M. Littre establishes, by convincing proofs, that the collection which we now possess, was not published as a whole until the foundation of the great libraries of Alexandria and Pergamos. Until then, there had been only
a few books put in circulation ; the major part of these writings had remained in the hands of the successors of Hippocrates, who had only communicated them to their disciples. This collection includes a small number of complete treatises, with a more considerable number of incomplete ones, extracts, fragments, notes, and detached thoughts, the imperfections of which prove, for some of them, at least, that they were not destined to be made public. It is composed of writings of several authors who succeeded each other, from Pythagoras until the death of Aristotle, extending over all the space comprehended by us in the philosophic period.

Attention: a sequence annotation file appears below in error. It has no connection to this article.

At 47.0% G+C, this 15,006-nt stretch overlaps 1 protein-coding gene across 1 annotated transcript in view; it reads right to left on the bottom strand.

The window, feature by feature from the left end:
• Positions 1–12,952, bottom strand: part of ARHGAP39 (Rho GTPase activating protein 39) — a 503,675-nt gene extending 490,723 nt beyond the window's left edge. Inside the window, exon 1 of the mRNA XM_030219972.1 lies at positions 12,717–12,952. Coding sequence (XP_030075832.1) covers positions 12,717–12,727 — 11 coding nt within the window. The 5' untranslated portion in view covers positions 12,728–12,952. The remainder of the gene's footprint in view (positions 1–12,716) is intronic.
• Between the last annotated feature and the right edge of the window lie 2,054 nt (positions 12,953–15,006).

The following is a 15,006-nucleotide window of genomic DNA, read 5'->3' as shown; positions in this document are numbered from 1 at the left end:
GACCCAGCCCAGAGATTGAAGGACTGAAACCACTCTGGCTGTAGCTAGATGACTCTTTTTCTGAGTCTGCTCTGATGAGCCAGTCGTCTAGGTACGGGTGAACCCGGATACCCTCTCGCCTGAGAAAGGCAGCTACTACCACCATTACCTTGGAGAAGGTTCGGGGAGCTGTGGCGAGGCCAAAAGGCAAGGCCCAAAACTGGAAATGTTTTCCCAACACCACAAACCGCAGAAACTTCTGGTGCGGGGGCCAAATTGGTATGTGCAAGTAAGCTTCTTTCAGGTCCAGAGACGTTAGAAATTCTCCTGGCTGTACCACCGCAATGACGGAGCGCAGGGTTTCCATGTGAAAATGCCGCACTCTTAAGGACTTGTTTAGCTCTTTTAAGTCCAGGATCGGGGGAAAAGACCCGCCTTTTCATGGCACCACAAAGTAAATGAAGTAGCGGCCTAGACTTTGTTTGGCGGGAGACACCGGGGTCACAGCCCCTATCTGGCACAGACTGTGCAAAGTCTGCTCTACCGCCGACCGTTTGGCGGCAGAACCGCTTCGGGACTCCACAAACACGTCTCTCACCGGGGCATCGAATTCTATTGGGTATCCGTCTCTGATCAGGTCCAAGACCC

United to some fragments of Plato and Aristotle, the Hippocratic collection forms the most ancient authentic monument in medical science ; it is the first visible link of the chain that binds the doctrines and discoveries of ancient Medicine to the doctrines and discoveries of modern Medicine. Even on this account alone, it merits at once all our attention, by the correctness of the observations, the grandeur of the ideas. and the clear perceptions which adorn several portions of it.
History of Medicine by P.V. Renouard M.D.